Growing up, I had girl “friends” until I was about 8 or 9. Then, of course, they became icky. I started liking them again around 14.

But by then it was more complicated: the ones I liked didn’t like me back, and the ones who liked me made me scared and running for the hills. With several notable exception, this pattern continued, more or less, until I was about 42.

OK, I’m being facetious, because I’ve always gotten along well with women. Heck, I was raised by women. I have two older sisters and no brothers. My father traveled constantly until I was well into my teens. Yes, he was around, and while my parents had a marriage of equals in many ways, it was clear that child-rearing fell to my mother because she was more suited to it.

As I got older and lived in the big, bad city, women friends were and remain a constant presence in my life. More recently, a whole new realm of male friends (along with established ones) have balanced out my life.

So, why does a guy who’s comfortable around women occasionally feel out of place when he’s among them?

The other day I got off the subway after work and there was a voice mail from my wife. She was at a bar with other new parents, and suggested I join if I had time. I did. There were about a dozen women there with babies. And me. My wife sat at a different part of the table.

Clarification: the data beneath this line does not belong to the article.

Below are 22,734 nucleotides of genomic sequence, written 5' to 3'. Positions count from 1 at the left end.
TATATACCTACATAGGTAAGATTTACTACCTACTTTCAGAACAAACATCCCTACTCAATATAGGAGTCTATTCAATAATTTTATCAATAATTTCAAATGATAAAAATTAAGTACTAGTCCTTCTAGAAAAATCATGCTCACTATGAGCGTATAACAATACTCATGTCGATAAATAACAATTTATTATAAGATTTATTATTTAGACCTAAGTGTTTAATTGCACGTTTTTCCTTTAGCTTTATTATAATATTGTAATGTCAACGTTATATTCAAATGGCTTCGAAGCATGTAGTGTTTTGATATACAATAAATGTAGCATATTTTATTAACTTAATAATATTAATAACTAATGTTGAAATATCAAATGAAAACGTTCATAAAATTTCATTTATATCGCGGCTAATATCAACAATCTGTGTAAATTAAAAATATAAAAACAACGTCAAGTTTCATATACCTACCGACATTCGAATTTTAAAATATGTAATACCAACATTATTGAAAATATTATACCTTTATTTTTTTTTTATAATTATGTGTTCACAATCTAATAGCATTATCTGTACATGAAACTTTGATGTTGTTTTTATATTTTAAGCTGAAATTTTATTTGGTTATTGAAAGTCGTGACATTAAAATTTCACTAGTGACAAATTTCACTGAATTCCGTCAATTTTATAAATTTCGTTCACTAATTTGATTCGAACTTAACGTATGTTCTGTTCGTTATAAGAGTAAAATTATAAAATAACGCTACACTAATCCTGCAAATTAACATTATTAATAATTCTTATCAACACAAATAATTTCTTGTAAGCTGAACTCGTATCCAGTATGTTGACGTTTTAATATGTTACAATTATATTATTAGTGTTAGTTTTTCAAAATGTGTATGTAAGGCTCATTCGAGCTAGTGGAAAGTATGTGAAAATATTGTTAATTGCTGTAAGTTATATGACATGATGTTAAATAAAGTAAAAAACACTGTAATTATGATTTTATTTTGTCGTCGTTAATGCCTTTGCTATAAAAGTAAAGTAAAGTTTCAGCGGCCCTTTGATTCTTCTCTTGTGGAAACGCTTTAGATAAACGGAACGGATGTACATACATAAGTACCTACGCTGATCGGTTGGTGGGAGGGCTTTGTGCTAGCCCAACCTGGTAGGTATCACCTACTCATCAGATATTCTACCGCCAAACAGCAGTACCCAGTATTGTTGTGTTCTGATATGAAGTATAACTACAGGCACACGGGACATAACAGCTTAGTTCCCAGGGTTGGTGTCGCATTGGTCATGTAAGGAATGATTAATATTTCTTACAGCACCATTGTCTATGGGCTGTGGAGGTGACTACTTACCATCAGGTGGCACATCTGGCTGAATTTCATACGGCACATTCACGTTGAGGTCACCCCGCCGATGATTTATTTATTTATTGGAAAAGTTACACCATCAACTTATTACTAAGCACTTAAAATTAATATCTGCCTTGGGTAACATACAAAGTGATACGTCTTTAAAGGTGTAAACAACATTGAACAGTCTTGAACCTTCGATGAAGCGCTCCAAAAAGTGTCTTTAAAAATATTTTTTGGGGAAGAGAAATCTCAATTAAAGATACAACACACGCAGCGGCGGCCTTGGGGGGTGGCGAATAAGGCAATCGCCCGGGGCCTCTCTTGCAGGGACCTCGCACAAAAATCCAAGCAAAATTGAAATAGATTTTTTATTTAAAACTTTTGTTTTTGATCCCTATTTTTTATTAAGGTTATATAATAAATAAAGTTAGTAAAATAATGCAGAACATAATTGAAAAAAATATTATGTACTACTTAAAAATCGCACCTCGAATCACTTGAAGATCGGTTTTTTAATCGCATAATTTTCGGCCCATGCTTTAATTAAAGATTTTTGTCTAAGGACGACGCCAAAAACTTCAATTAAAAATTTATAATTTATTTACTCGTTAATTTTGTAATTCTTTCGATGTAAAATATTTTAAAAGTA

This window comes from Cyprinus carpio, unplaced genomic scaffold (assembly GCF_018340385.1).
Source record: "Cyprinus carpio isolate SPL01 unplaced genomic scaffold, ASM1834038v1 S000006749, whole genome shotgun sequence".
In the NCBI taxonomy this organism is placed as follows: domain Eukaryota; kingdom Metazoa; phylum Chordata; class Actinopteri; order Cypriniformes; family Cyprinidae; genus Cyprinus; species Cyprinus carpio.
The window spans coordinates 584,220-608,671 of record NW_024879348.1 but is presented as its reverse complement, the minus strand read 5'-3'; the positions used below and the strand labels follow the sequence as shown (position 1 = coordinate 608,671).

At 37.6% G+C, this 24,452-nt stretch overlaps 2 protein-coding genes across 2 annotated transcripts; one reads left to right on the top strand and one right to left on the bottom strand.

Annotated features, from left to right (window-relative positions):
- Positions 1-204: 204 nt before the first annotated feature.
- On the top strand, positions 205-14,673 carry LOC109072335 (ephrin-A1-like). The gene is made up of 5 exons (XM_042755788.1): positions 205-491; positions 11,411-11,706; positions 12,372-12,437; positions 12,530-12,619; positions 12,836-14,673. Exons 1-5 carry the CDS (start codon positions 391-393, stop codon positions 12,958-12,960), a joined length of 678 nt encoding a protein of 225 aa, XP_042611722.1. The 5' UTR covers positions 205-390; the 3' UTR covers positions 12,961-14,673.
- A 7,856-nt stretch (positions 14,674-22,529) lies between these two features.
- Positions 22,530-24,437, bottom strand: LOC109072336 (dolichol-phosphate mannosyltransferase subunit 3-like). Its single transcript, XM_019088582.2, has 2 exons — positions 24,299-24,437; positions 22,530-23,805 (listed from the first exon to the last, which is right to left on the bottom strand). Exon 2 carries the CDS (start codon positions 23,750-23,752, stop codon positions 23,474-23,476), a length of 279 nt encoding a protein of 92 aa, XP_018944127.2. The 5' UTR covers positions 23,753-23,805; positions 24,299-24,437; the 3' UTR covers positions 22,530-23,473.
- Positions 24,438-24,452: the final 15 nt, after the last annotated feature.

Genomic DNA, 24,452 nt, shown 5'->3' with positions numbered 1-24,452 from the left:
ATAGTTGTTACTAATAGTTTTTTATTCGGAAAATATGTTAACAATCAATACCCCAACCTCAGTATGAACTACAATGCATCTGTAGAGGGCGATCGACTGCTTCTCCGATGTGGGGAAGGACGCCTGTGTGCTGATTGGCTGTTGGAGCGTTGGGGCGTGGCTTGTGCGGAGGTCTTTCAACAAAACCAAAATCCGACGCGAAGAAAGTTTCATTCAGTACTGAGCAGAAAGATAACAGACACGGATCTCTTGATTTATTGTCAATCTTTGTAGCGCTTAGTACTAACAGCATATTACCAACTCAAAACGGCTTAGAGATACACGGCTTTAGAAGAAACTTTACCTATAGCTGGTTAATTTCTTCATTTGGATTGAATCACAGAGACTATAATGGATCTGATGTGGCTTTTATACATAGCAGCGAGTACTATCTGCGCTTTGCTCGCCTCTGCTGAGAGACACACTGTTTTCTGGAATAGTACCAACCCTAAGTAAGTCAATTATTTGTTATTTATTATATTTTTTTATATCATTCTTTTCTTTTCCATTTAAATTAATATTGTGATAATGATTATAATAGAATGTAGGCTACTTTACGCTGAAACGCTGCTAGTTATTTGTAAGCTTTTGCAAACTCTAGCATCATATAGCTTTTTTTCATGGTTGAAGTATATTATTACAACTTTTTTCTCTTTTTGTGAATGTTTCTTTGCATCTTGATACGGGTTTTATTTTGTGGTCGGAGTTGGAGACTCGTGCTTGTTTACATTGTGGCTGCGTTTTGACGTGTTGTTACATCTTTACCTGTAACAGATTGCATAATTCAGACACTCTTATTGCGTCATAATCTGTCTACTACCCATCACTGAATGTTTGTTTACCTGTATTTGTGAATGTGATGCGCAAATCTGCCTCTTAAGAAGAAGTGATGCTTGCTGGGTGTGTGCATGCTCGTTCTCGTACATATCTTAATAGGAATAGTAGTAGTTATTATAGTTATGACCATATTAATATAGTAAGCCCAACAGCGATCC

At a certain point, she gave me the most pleasurable thing there is to do in life — take over holding my daughter. At the same time, I felt compelled to make conversation with the women at the table. Most of the talk was about nannies and day care. I had some questions and got some very good feedback.

I have to admit I did kind of lose interest when one woman described the circumstances and ritual surrounding her two-month-old son’s briss. Yes, that definitely hits too close to home. It was one of the reasons I was grateful for a girl!

When the group said its goodbyes around 5pm, a few of the women said that next time they’d try to get their husbands to come along. That would be fine, but why do I get the feeling the men would go to one corner and the women to another?

When my wife was pregnant last summer, we agreed to take a two-week vacation in Italy. One of those weeks was a yoga retreat at an 800-year-old farmhouse in Tuscany. The group consisted of 17 women and……me.

Actually, it went pretty well. A bunch of the women complimented me for doing this, saying their husbands wouldn’t come along on a yoga retreat.

On the fifth day, we went into a small town with lots of churches. All day long, three of the women talked non-stop about going to the Prada outlet the next day.

That was it for me; I couldn’t listen to another human voice.

In one of the churches, I sat down for a very long time, held my head down, treasured the silence and wouldn’t look up. My wife asked what was the matter.

“I need a break from all this estrogen,” I said. She understood and a few minutes later we talked about it.

As we were talking, a man to our right started trying to pull open the doors of one of the church’s old wooden cabinets. He was using a pretty fair amount of force. The women he was with admonished him in German to stop doing that.

Not missing a beat, my wife asked, “is that the kind of male energy you’re missing?”

The rest of the trip was great.